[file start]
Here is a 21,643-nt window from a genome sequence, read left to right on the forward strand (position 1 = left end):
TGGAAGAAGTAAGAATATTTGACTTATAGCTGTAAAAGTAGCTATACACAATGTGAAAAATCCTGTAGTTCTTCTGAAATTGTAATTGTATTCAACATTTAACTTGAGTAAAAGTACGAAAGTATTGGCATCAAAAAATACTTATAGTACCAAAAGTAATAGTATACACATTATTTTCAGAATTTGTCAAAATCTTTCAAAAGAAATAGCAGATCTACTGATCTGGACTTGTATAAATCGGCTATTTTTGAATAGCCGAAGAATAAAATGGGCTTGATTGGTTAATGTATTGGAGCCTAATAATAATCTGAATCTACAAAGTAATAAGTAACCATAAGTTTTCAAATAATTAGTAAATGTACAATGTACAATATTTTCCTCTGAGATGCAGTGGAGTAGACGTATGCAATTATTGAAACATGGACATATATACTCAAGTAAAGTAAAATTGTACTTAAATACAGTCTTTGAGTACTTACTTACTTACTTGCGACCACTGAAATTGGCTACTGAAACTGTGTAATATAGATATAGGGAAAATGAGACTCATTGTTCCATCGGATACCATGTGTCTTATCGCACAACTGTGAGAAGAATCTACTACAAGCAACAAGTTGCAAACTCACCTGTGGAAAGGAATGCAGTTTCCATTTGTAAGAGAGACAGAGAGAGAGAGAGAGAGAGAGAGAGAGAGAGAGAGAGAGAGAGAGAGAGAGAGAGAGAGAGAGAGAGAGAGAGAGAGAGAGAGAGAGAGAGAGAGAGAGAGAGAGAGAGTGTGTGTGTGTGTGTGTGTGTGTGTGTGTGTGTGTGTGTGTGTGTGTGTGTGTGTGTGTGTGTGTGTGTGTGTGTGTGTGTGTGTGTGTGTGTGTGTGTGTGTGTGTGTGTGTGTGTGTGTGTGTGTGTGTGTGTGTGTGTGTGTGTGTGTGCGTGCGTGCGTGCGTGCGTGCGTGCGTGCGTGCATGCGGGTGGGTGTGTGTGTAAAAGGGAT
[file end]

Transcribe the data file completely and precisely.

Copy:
Here is a 21,643-nt window from a genome sequence, read left to right on the forward strand (position 1 = left end):
TGGAAGAAGTAAGAATATTTGACTTATAGCTGTAAAAGTAGCTATACACAATGTGAAAAATCCTGTAGTTCTTCTGAAATTGTAATTGTATTCAACATTTAACTTGAGTAAAAGTACGAAAGTATTGGCATCAAAAAATACTTATAGTACCAAAAGTAATAGTATACACATTATTTTCAGAATTTGTCAAAATCTTTCAAAAGAAATAGCAGATCTACTGATCTGGACTTGTATAAATCGGCTATTTTTGAATAGCCGAAGAATAAAATGGGCTTGATTGGTTAATGTATTGGAGCCTAATAATAATCTGAATCTACAAAGTAATAAGTAACCATAAGTTTTCAAATAATTAGTAAATGTACAATGTACAATATTTTCCTCTGAGATGCAGTGGAGTAGACGTATGCAATTATTGAAACATGGACATATATACTCAAGTAAAGTAAAATTGTACTTAAATACAGTCTTTGAGTACTTACTTACTTACTTGCGACCACTGAAATTGGCTACTGAAACTGTGTAATATAGATATAGGGAAAATGAGACTCATTGTTCCATCGGATACCATGTGTCTTATCGCACAACTGTGAGAAGAATCTACTACAAGCAACAAGTTGCAAACTCACCTGTGGAAAGGAATGCAGTTTCCATTTGTAAGAGAGACAGAGAGAGAGAGAGAGAGAGAGAGAGAGAGAGAGAGAGAGAGAGAGAGAGAGAGAGAGAGAGAGAGAGAGAGAGAGAGAGAGAGAGAGAGAGAGAGAGAGAGAGAGAGAGTGTGTGTGTGTGTGTGTGTGTGTGTGTGTGTGTGTGTGTGTGTGTGTGTGTGTGTGTGTGTGTGTGTGTGTGTGTGTGTGTGTGTGTGTGTGTGTGTGTGTGTGTGTGTGTGTGTGTGTGTGTGTGTGTGTGTGTGTGTGTGTGTGTGTGTGCGTGCGTGCGTGCGTGCGTGCGTGCGTGCGTGCATGCGGGTGGGTGTGTGTGTAAAAGGGAT